Whitney Palmer

Healthcare. Politics. Family.

Radiologists Should Worry About Medical Device Tax, Too

Published on the Jan. 10, 2013, DiagnosticImaging.com website

By Whitney L.J. Howell

On January 1, the long-debated and much-opposed medical device tax went into effect. To date, medical device manufacturers have clearly stated their opposition, but industry leaders portend practicing radiologists also have reason to be concerned.

Barely a week old, this measure levies a 2.3 percent tax on all medical devices. The law calls for manufacturers to pay for the tax added to the sale price of the device, but many worry the cost will not only trickle down to providers, but will also, ultimately, stymy the progression of patient care by hindering research and development efforts.

“As radiologists, most of us chose the specialty because it’s a field that incentivizes technological innovation that can make enormous differences in patient care,” said Geraldine McGinty, MD, chair of the American College of Radiology (ACR) Economics Commission. “Payment or health care policies that would, in any way, negatively impact innovation are things that make us feel uncomfortable.”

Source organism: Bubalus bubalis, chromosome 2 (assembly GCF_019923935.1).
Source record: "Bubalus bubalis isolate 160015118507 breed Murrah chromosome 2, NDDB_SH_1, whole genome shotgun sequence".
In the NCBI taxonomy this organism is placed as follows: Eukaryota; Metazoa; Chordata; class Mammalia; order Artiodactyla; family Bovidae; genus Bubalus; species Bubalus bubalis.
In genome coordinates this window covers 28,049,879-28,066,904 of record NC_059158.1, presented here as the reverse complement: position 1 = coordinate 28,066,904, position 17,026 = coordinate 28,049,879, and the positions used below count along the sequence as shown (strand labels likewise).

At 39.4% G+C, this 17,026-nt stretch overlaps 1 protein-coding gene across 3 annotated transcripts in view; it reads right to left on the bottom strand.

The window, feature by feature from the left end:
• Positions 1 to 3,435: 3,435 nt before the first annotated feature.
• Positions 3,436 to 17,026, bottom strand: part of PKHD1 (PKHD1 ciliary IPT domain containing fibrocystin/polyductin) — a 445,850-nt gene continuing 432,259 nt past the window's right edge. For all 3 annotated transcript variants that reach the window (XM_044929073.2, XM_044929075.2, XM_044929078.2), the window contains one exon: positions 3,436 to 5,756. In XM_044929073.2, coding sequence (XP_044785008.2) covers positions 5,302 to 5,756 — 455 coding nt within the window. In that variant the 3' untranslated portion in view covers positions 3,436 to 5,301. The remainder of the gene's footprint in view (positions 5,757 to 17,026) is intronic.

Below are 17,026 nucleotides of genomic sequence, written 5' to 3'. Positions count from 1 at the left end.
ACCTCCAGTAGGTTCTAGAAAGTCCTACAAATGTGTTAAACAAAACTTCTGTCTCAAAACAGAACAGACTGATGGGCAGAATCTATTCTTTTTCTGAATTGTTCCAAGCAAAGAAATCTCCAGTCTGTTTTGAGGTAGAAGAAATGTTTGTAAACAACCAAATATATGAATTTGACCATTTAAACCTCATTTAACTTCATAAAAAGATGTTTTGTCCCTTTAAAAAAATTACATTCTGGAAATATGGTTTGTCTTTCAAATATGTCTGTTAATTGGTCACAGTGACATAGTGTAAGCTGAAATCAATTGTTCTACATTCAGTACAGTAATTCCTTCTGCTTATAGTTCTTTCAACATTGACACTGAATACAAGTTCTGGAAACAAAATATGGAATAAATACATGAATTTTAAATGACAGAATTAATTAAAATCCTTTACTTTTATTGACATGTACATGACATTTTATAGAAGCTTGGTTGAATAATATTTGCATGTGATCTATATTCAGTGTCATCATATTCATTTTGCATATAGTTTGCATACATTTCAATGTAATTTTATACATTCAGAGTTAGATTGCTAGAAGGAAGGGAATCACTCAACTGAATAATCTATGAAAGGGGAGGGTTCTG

The device tax will inevitably impact practitioners’ bottom lines, she said. The actual dollar amount is yet unknown, but manufacturers will be forced to pass some of the tax increase on to their customers. The price hike will likely be an unwelcome addition to existing imaging reimbursement cuts and the difficulties radiologists already face with collecting payments from patients. Equipment purchasing decisions could become more complicated or could be postponed, she said.

In addition to individual monetary concerns, radiologists should also worry about what the medical device tax could mean for their ability to provide the most up-to-date patient care. According to the Medical Imaging and Technological Alliance (MITA), this initiative is a job-killer because it makes outsourcing jobs overseas more attractive. But research and development efforts will also be a casualty, said MITA Executive Director Gail Rodriguez.

According to a recent MITA survey, 29 percent of manufacturers anticipate slicing into their research and development budgets as a way to cover the anticipated $287 million associated with the device tax. This change could leave providers without new technological innovations for treating patients, MITA said.

To read the remainder of the story at its original location: http://www.diagnosticimaging.com/practice-management/content/article/113619/2122393

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January 14, 2013 - Posted by | Healthcare, Politics | , , , , , , , , ,

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